India has a well-established small molecule generics and active pharmaceutical ingredients (APIs) industry but the recent approval of Biocon and Mylan’s biosimilar of Roche’s Herceptin, and the opening of Kemwell’s biologics plant shows evidence of a slow shift towards biomanufacturing.
In order to help bridge the gap between the needs of the industry and the shortfalls in local talent, Biocon has teamed up with the California, US-based Keck Graduate Institute (KGI) to form the Biocon Academy, devoted solely to bioscience education and discovery.
According to the firm’s Managing Director Kiran Mazumdar-Shaw, the academy “aims to bring world class training programs for biotech students in India through customized programs like the Biocon KGI Certificate program in Biosciences and make them employable.”
The application process closed last week, but the 16 week full-time course will commence in January and is aimed at making biotech graduates employable through advanced learning and industrial training.
The programme itself will consist of nine modules across all aspects of biopharmaceuticals, including studies on QA/QC, CMC regulations, fermentation, mammalian cell biotechnology, bioseperation and an introduction to US and European regulations.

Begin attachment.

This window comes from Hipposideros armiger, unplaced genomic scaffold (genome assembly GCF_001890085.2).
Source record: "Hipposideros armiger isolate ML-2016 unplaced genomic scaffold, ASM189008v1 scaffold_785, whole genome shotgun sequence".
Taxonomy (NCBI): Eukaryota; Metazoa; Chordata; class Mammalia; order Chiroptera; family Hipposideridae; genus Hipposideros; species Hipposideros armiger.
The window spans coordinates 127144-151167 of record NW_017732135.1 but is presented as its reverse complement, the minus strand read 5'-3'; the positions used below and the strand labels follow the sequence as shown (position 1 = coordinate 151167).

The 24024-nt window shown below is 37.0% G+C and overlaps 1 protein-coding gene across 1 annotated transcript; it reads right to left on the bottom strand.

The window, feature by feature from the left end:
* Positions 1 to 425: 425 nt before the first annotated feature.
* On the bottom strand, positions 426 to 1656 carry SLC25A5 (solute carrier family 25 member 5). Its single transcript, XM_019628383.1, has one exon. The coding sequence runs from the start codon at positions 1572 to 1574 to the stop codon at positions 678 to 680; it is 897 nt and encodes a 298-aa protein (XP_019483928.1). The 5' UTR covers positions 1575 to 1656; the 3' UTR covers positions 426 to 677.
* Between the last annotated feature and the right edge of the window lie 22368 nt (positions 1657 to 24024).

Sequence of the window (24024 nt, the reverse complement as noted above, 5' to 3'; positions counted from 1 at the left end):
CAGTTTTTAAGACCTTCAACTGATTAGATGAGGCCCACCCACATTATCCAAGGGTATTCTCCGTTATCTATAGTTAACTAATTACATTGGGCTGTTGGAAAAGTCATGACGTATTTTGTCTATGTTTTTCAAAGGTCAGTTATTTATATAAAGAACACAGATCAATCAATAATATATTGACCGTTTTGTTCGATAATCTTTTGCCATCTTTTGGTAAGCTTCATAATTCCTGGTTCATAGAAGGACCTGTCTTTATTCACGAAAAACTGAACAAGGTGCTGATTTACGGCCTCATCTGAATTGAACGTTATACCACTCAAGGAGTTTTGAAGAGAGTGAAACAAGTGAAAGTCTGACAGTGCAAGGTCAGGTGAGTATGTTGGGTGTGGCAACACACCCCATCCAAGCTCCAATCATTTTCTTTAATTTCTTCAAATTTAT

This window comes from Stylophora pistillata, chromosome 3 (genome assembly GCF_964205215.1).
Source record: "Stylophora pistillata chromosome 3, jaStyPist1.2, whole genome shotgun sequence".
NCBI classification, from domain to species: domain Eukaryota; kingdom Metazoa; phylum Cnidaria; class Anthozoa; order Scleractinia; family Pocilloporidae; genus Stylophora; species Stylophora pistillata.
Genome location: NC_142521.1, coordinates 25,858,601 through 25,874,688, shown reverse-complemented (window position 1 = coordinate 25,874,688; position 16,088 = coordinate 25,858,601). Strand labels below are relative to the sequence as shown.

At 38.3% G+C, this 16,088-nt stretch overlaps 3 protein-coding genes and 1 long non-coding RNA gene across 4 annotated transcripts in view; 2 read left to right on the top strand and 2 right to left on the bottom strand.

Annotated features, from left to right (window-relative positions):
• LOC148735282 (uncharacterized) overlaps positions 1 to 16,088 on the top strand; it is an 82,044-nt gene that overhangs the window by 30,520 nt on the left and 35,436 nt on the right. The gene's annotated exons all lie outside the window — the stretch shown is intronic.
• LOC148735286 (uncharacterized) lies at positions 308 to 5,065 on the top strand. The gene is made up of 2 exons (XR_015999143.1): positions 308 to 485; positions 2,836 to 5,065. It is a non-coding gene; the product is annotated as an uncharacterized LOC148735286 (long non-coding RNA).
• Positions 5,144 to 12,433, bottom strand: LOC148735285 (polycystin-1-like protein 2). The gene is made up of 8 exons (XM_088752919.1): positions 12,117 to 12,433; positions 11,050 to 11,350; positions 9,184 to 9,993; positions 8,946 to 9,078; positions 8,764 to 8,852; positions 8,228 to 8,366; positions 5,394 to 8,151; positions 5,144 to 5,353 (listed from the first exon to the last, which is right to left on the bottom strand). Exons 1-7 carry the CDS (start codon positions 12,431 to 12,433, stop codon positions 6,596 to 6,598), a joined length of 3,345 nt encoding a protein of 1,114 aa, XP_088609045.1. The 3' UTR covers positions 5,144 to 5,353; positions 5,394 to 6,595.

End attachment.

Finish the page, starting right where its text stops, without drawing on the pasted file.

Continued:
“Biocon will offer a merit scholarship of 75% of the course fee for all the meritorious students selected through an intensive selection process,” Mazumdar-Shaw added, and on completion the firm said there will be job opportunities at both Biocon and other biotech firms.
India’s Contract Biomanufacturing Industry
When Kemwell announced its first contract to manke monoclonal antibodies with a Western biopharma firm back in September, Chairman Anurag Bagaria told this publication he was aware of only Biocon (through its subsidiary Syngene) offering contract biomanufacturing from india.
“On the pharmaceuticals side 99% of our business from our Indian facilities is with Western companies,” he said, adding that the firm hoped to replicate this in its new biologics business.
However, other than India suffering from an undertrained workforce, questions about quality in the country may be putting some Western firms off, according to delegates from a contract manufacturing conference in London, earlier this year.